If you read this article: Shootings by Agents Increase Border Tensions in the New York Times today, please also consider reading Remembering Jose Antonio: Day of the Dead in Nogales from the Border Wars blog. While I appreciate the NYT’s exposure of fatal shootings at the Border, I was upset to see the NYT open its article by describing, “…rocks hurled from Mexico rained down on United States Border Patrol agents…”
I attended the vigil for Jose Antonio on Day of the Dead when I was in Arizona on the Border Studies Program. I was able to see, as the Border Wars article describes, the wall on top of the cliff that separated Border Patrol from the site where Jose Antonio was killed. Whether or not Jose Antonio was throwing rocks at BP agents at the time of his death is a contested detail, and if he was, it is difficult to picture how the rocks could have been “raining down” from Mexico given the geography of the site.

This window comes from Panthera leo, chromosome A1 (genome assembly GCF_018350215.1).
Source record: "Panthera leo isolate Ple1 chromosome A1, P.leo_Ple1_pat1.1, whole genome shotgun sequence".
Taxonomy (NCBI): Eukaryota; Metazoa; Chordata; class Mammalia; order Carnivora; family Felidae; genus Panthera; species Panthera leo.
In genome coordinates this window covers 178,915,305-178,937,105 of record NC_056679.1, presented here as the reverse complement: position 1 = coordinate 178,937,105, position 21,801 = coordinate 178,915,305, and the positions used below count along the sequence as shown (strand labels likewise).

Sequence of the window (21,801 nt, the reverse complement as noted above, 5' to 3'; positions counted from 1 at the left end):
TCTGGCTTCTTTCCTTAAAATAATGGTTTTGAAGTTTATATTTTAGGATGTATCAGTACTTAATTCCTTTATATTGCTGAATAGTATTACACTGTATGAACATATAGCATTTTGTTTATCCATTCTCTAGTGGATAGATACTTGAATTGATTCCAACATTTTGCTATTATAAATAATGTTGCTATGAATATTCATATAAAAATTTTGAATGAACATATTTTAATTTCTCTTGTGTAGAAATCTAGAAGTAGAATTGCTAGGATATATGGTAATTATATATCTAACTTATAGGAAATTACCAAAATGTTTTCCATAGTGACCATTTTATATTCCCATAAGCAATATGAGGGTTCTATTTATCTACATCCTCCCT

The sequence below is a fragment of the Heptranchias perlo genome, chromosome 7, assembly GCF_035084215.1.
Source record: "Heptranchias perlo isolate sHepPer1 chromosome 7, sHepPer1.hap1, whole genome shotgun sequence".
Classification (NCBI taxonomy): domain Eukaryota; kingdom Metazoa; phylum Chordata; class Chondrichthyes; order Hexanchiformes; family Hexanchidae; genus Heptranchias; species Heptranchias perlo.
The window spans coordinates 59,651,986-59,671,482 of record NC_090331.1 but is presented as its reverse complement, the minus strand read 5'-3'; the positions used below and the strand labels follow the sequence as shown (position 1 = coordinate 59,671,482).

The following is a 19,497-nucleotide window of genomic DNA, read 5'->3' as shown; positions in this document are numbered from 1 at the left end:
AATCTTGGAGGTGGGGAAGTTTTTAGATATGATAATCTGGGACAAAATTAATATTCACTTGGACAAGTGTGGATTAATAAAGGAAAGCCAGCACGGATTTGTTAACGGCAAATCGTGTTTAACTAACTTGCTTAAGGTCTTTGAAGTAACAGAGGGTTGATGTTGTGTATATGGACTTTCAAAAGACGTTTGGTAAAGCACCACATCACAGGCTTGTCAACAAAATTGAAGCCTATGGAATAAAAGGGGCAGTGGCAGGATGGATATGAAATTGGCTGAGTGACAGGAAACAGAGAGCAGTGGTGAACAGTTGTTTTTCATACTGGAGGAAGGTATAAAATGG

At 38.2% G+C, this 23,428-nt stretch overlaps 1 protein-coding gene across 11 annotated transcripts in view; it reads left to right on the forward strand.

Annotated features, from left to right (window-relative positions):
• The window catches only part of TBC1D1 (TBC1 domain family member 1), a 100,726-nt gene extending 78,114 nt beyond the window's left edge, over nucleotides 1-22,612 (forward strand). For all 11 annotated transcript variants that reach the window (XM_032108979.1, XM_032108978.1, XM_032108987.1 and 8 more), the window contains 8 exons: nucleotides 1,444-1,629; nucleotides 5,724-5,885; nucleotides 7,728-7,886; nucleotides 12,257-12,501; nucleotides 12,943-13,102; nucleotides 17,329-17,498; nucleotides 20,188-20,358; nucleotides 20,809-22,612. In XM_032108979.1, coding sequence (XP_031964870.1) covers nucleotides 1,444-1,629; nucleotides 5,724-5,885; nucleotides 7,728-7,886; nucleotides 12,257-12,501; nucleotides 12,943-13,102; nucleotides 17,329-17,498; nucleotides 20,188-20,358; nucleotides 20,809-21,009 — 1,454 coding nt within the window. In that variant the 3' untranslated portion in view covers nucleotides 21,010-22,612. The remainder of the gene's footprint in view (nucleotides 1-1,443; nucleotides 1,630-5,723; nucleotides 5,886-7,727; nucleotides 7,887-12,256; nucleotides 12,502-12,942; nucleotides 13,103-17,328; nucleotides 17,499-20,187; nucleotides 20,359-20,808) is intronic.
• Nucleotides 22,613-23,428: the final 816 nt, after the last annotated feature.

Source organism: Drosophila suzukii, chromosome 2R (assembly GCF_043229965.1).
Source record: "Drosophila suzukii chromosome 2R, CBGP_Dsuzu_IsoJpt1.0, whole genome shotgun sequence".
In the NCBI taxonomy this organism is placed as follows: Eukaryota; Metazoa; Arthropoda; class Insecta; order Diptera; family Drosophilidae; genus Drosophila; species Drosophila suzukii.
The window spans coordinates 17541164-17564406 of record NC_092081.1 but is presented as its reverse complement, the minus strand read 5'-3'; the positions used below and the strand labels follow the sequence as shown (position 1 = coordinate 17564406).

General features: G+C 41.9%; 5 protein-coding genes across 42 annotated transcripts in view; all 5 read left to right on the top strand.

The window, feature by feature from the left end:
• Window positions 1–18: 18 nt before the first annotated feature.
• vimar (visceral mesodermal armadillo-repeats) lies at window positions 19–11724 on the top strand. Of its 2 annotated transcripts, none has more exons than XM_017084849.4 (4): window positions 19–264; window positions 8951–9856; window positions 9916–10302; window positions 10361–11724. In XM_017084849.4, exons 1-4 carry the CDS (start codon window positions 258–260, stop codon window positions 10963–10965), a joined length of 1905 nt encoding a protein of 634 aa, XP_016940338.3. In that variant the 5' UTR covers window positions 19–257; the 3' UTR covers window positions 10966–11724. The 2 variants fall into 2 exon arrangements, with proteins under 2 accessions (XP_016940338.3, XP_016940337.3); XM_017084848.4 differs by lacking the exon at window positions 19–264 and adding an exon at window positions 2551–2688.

The NYT’s use of this type of description allows the Border Patrol to be seen as the victims of violent and agressive Mexicans. Border Patrol likes to be seen this way. This was apparent in my interactions with the Nogales sector of the Border Patrol, who handed us rocks and asked us, “Do you think this would do some damage? Do you think it would hurt?” But Border Patrol is not the victim in this situation. They are heavily armed, and their presence creates an environment of fear and intimidation on both sides of the Border. I hope that this visibility in the New York Times helps end this sort of violence on the Border, but maybe the NYT could invest their time and energy into investigating why this sort of violence is allowed to happen, and why there hasn’t been a single criminal charge of a BP agent since 2010, rather than investing time and energy into crafting sentences that make it sound like the Border Patrol is just barely surviving a hailstorm of boulders.